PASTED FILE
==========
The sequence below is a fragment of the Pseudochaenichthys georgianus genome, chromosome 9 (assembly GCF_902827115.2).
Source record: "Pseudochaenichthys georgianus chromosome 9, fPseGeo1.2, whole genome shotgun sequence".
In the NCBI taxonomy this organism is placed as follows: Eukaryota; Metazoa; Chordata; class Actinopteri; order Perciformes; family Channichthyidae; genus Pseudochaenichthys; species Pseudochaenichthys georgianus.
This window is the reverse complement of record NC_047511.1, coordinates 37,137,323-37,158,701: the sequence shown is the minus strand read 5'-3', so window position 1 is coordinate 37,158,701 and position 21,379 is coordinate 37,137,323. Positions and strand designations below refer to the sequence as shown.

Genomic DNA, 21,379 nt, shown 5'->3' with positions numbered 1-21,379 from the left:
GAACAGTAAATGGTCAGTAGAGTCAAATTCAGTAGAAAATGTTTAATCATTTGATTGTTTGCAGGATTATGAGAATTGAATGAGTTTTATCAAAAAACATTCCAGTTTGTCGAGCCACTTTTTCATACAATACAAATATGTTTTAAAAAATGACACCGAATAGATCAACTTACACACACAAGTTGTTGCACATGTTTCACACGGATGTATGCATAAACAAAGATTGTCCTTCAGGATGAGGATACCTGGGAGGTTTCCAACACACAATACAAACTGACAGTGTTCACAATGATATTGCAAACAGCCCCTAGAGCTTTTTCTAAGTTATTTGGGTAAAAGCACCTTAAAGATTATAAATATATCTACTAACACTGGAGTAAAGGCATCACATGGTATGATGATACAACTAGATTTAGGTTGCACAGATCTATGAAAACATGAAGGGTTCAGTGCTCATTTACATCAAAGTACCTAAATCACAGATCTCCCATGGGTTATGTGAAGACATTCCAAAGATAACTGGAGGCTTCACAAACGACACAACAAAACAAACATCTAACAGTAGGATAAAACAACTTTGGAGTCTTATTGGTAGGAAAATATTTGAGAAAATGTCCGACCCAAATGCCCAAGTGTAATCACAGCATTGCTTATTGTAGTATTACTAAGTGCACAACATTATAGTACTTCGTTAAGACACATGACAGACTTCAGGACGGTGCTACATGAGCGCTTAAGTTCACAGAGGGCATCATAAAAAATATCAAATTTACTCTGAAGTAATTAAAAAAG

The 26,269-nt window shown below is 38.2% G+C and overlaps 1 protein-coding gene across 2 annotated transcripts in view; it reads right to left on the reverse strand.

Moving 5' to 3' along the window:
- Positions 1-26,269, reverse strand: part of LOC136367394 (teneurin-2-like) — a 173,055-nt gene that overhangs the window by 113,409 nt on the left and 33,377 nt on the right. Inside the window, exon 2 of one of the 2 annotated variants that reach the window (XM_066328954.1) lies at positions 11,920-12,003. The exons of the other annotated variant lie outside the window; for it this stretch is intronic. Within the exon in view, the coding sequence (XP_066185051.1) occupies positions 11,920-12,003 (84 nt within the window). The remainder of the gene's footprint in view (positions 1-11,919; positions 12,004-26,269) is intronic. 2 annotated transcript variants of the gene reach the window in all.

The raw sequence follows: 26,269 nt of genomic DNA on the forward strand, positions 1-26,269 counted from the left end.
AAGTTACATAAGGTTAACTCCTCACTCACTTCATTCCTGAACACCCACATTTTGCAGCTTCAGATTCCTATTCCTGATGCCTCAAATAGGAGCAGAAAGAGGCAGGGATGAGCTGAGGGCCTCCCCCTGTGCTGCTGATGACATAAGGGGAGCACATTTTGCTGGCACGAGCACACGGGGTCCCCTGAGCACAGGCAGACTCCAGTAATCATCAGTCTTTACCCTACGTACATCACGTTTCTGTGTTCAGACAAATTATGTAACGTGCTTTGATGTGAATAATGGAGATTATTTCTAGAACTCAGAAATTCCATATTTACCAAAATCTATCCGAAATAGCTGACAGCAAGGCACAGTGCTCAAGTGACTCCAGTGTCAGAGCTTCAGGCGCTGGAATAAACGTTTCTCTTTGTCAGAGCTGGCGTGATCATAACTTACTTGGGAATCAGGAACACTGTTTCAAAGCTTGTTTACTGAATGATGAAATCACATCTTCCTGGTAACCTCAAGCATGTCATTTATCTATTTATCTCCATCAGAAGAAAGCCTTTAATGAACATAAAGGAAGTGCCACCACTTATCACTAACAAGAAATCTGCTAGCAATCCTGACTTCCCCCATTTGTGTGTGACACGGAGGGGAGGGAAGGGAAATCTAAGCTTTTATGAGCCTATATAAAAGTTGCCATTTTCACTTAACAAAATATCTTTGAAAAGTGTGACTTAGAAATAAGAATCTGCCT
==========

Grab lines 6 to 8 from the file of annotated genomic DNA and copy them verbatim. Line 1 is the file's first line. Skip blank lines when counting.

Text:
GAACAGTAAATGGTCAGTAGAGTCAAATTCAGTAGAAAATGTTTAATCATTTGATTGTTTGCAGGATTATGAGAATTGAATGAGTTTTATCAAAAAACATTCCAGTTTGTCGAGCCACTTTTTCATACAATACAAATATGTTTTAAAAAATGACACCGAATAGATCAACTTACACACACAAGTTGTTGCACATGTTTCACACGGATGTATGCATAAACAAAGATTGTCCTTCAGGATGAGGATACCTGGGAGGTTTCCAACACACAATACAAACTGACAGTGTTCACAATGATATTGCAAACAGCCCCTAGAGCTTTTTCTAAGTTATTTGGGTAAAAGCACCTTAAAGATTATAAATATATCTACTAACACTGGAGTAAAGGCATCACATGGTATGATGATACAACTAGATTTAGGTTGCACAGATCTATGAAAACATGAAGGGTTCAGTGCTCATTTACATCAAAGTACCTAAATCACAGATCTCCCATGGGTTATGTGAAGACATTCCAAAGATAACTGGAGGCTTCACAAACGACACAACAAAACAAACATCTAACAGTAGGATAAAACAACTTTGGAGTCTTATTGGTAGGAAAATATTTGAGAAAATGTCCGACCCAAATGCCCAAGTGTAATCACAGCATTGCTTATTGTAGTATTACTAAGTGCACAACATTATAGTACTTCGTTAAGACACATGACAGACTTCAGGACGGTGCTACATGAGCGCTTAAGTTCACAGAGGGCATCATAAAAAATATCAAATTTACTCTGAAGTAATTAAAAAAG

The 26,269-nt window shown below is 38.2% G+C and overlaps 1 protein-coding gene across 2 annotated transcripts in view; it reads right to left on the reverse strand.

Moving 5' to 3' along the window: